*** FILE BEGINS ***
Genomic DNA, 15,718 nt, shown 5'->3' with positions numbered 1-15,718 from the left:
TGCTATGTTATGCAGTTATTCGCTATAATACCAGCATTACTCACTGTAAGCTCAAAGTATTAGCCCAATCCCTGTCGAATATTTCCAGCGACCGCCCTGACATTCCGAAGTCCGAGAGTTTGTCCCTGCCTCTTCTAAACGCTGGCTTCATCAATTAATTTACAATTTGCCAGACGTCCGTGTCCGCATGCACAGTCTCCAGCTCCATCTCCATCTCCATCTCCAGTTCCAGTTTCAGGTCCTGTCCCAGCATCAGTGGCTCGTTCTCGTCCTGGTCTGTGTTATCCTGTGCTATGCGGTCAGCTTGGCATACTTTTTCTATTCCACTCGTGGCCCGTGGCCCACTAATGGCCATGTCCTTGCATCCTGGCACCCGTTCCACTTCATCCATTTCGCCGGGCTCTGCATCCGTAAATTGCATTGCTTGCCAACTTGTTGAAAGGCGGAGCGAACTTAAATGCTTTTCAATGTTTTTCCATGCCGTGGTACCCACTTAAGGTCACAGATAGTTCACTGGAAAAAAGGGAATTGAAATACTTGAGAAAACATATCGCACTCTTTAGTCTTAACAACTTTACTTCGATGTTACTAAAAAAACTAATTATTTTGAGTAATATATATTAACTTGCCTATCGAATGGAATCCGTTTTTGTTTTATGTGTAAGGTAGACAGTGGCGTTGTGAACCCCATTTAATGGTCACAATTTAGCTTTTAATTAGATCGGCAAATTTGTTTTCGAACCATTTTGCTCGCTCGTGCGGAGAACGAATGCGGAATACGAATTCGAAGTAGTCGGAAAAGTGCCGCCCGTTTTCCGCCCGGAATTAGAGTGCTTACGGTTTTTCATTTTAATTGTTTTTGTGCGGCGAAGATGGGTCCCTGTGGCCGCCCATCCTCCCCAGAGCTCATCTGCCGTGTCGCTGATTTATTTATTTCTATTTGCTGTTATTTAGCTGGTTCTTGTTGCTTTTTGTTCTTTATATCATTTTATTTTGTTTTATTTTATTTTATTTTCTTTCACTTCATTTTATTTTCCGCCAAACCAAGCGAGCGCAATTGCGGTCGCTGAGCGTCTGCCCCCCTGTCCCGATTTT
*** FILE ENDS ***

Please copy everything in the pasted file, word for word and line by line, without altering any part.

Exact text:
Genomic DNA, 15,718 nt, shown 5'->3' with positions numbered 1-15,718 from the left:
TGCTATGTTATGCAGTTATTCGCTATAATACCAGCATTACTCACTGTAAGCTCAAAGTATTAGCCCAATCCCTGTCGAATATTTCCAGCGACCGCCCTGACATTCCGAAGTCCGAGAGTTTGTCCCTGCCTCTTCTAAACGCTGGCTTCATCAATTAATTTACAATTTGCCAGACGTCCGTGTCCGCATGCACAGTCTCCAGCTCCATCTCCATCTCCATCTCCAGTTCCAGTTTCAGGTCCTGTCCCAGCATCAGTGGCTCGTTCTCGTCCTGGTCTGTGTTATCCTGTGCTATGCGGTCAGCTTGGCATACTTTTTCTATTCCACTCGTGGCCCGTGGCCCACTAATGGCCATGTCCTTGCATCCTGGCACCCGTTCCACTTCATCCATTTCGCCGGGCTCTGCATCCGTAAATTGCATTGCTTGCCAACTTGTTGAAAGGCGGAGCGAACTTAAATGCTTTTCAATGTTTTTCCATGCCGTGGTACCCACTTAAGGTCACAGATAGTTCACTGGAAAAAAGGGAATTGAAATACTTGAGAAAACATATCGCACTCTTTAGTCTTAACAACTTTACTTCGATGTTACTAAAAAAACTAATTATTTTGAGTAATATATATTAACTTGCCTATCGAATGGAATCCGTTTTTGTTTTATGTGTAAGGTAGACAGTGGCGTTGTGAACCCCATTTAATGGTCACAATTTAGCTTTTAATTAGATCGGCAAATTTGTTTTCGAACCATTTTGCTCGCTCGTGCGGAGAACGAATGCGGAATACGAATTCGAAGTAGTCGGAAAAGTGCCGCCCGTTTTCCGCCCGGAATTAGAGTGCTTACGGTTTTTCATTTTAATTGTTTTTGTGCGGCGAAGATGGGTCCCTGTGGCCGCCCATCCTCCCCAGAGCTCATCTGCCGTGTCGCTGATTTATTTATTTCTATTTGCTGTTATTTAGCTGGTTCTTGTTGCTTTTTGTTCTTTATATCATTTTATTTTGTTTTATTTTATTTTATTTTCTTTCACTTCATTTTATTTTCCGCCAAACCAAGCGAGCGCAATTGCGGTCGCTGAGCGTCTGCCCCCCTGTCCCGATTTT